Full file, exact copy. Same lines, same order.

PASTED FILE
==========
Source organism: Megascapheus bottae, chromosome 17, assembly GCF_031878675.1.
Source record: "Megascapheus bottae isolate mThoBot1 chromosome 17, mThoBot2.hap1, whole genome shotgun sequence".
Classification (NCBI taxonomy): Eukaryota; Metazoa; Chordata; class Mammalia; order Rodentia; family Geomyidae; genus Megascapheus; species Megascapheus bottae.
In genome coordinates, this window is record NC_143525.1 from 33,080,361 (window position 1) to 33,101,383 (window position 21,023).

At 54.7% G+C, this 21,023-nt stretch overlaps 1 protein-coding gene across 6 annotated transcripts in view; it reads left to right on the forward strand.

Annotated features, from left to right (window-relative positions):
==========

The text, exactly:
Source organism: Megascapheus bottae, chromosome 17, assembly GCF_031878675.1.
Source record: "Megascapheus bottae isolate mThoBot1 chromosome 17, mThoBot2.hap1, whole genome shotgun sequence".
Classification (NCBI taxonomy): Eukaryota; Metazoa; Chordata; class Mammalia; order Rodentia; family Geomyidae; genus Megascapheus; species Megascapheus bottae.
In genome coordinates, this window is record NC_143525.1 from 33,080,361 (window position 1) to 33,101,383 (window position 21,023).

At 54.7% G+C, this 21,023-nt stretch overlaps 1 protein-coding gene across 6 annotated transcripts in view; it reads left to right on the forward strand.

Annotated features, from left to right (window-relative positions):